October 3, 2017 Special Dispatch No. 7118

Moscow Slams Washington's Concerns Over Russia's Implementation Of The Open Skies Treaty

October 3, 2017
Russia | Special Dispatch No. 7118

In a further sign of deteriorating relations between the U.S. and Russia, the U.S. claimed that Russia is violating the Open Skies Treaty.[1] The Wall Street Journal reported the U.S. would restrict Russian military flights over U.S. territory, in response to Moscow's new restrictions on U.S. observation flights over its western enclave region Kaliningrad, which have now been limited to 500 km (when the territory under surveillance is more than double that expanse.[2] It is worth noting that in June 2017, the U.S. informed the Open Skies Consultative Commission (OSCC) that it has "formally determined Russia to be in violation of its Open Skies Treaty obligations."[3] Russia expects the U.S. to impose restrictions on Russia's flights under the Treaty on Open Skies as of January 1, 2018.[4]

Deputy Foreign Minister Sergey Ryabkov commented: "Apparently, things are coming to taking certain retaliatory measures by the Russian side… But before we announce something on this, we should analyze the situation together with our military and come to an expert finding and look at what form to respond to the Americans… But there will be a response, I have no doubt about this." Ryabkov then stressed: "We believe that this treaty gives no unilateral advantages to any party. It is a mutually beneficial, crucial and valuable document worth preserving, but the United States has demonstrated by its actions that it prefers to proceed along the path of pressures. Naturally, no decisions they would like to see can be worked out under pressure and no unilateral concessions by us are possible in principle."[5]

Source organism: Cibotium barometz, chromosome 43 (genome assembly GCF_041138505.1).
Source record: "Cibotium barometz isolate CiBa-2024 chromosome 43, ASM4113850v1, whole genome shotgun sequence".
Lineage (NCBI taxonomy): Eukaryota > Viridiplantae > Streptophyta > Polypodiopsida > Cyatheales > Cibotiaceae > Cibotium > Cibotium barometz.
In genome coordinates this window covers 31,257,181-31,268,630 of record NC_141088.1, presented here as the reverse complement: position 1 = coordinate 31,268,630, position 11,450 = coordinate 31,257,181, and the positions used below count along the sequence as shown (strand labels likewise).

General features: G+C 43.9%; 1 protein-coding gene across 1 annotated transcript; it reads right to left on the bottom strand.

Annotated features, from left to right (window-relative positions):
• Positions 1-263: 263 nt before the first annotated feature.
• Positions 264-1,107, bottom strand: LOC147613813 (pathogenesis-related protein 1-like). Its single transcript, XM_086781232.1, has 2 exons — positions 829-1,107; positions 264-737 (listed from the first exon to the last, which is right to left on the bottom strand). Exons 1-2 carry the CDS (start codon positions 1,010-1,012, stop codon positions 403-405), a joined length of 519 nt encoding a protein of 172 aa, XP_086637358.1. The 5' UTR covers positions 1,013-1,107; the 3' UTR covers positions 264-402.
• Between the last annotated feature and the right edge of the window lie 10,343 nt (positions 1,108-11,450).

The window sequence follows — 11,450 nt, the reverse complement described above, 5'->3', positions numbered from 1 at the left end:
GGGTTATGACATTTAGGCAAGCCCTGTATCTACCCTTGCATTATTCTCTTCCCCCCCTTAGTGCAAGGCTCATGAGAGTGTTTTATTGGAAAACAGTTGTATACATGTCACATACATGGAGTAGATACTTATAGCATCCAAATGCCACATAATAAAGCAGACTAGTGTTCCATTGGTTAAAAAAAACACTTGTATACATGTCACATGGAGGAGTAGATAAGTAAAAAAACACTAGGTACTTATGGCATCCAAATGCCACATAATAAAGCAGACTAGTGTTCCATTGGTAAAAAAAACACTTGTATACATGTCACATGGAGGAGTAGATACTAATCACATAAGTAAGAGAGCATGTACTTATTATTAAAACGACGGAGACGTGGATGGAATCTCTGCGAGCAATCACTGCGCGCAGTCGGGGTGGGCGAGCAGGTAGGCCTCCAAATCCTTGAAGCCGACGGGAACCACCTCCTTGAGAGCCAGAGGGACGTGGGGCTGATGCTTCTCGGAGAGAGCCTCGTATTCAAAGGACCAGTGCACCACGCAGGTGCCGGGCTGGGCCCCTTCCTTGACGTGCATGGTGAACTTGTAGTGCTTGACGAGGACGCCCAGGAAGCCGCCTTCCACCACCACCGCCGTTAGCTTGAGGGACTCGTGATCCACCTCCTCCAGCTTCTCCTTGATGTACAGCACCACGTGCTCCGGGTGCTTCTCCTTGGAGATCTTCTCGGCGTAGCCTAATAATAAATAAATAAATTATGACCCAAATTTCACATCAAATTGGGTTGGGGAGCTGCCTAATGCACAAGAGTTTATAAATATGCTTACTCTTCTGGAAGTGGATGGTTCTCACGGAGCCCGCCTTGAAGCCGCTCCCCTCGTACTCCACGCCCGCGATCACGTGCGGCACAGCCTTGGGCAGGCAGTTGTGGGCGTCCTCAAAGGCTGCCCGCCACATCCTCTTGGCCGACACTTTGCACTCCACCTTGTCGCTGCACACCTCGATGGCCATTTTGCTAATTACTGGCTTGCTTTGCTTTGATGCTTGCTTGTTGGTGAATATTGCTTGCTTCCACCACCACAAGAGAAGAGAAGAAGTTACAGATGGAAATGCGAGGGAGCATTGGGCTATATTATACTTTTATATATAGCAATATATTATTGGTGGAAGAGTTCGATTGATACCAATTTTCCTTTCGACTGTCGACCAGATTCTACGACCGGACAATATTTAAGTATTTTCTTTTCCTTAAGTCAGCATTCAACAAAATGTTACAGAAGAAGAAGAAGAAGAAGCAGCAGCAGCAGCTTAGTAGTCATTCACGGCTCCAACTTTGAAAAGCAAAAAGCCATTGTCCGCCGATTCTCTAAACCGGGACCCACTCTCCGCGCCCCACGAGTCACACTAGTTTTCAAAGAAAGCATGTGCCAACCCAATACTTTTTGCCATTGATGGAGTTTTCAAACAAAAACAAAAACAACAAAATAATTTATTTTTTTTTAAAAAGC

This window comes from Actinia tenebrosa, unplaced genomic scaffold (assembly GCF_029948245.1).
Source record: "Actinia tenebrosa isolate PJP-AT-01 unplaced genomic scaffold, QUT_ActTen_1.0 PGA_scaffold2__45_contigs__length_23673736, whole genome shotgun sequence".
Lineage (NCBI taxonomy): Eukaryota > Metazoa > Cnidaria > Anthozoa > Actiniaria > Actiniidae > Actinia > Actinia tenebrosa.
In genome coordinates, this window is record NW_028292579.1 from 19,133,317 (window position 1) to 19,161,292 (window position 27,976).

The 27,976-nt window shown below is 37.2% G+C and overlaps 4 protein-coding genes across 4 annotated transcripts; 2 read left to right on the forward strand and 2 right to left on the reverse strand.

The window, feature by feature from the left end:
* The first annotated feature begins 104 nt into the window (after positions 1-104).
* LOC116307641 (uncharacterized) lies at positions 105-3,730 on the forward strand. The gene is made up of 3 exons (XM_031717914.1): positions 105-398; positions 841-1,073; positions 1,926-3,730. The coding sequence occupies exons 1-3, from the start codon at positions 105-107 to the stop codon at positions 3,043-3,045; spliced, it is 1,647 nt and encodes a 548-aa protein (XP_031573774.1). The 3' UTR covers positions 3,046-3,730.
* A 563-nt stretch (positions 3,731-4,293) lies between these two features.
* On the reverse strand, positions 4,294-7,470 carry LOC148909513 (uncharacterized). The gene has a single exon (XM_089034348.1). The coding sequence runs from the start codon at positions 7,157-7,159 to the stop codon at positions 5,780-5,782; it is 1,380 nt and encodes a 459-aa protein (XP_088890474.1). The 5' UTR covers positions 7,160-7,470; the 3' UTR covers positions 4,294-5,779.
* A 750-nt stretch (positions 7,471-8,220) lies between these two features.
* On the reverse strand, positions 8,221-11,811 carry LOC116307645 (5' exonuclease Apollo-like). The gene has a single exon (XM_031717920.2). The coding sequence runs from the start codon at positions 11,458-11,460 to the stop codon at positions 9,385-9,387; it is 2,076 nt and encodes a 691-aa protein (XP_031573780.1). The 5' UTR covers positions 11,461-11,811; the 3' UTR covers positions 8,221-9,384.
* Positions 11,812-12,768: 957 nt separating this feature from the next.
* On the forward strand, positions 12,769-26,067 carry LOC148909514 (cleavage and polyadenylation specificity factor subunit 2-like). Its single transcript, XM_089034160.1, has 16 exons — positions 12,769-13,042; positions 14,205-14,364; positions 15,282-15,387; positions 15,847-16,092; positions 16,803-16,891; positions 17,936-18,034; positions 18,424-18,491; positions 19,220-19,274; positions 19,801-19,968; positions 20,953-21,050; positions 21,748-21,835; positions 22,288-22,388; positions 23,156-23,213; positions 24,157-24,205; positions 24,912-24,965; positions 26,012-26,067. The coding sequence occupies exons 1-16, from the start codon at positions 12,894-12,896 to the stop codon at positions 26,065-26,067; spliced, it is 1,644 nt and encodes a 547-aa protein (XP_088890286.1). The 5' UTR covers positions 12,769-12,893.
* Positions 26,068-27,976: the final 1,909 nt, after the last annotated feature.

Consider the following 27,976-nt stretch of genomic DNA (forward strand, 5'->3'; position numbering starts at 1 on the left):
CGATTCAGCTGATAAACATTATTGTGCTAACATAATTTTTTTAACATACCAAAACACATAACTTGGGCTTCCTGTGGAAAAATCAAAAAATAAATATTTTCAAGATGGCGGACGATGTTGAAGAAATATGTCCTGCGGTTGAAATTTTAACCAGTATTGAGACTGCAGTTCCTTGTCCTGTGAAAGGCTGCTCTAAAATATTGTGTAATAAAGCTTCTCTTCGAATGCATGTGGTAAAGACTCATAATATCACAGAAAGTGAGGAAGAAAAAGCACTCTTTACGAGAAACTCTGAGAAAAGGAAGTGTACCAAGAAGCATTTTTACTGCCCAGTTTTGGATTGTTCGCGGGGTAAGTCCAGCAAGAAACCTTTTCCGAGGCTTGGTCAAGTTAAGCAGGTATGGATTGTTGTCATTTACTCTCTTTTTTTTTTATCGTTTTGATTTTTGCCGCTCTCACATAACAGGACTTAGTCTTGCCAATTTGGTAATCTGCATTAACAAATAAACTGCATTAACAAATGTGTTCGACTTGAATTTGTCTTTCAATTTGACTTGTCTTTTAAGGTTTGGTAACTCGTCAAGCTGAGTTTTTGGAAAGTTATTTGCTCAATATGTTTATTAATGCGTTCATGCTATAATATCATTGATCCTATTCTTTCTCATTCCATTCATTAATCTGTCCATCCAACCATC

Mikhail Ulyanov, head of the Russian Foreign Ministry's Department for Nonproliferation and Arms Control, called for compromise since the agreement is a complex one that is subject to differing interpretations. [6]

The following are excerpts from Russian MFA spokesperson Maria Zakharova's briefing that addressed U.S. concerns about Russia's implementation of the Open Skies Treaty:[7]

In 2016, the State Department published the following fact sheet: "Since the Treaty entered-into-force in 2002, the United States has flown nearly three-times as many flights annually over Russia as Russia flies over the United States. The Open Skies Treaty flight plans (2002 – 2016) show 196 bids by the United States (for flights over Russia) and 71 bids by Russia over the United States. Further, the United States can request copies of the imagery from other State Parties’ flights over Russia. Since 2002 there have been over 500 such flights by other state parties over Russia." (Source: Key Facts About the Open Skies Treaty)

Russia's MFA Spokesperson Zakharova: 'Why Are They Doing This? [Washington] Probably Wants To Distract Public Attention From The Really Serious OST Violations By The United States'

Zakharova rebuts U.S. charges on Open Skies (Source:

In her weekly briefing, Russia's Foreign Ministry Spokesperson Maria Zakharova made the following comments in response to reported U.S. intentions to limit Russian observation flight over American territory. :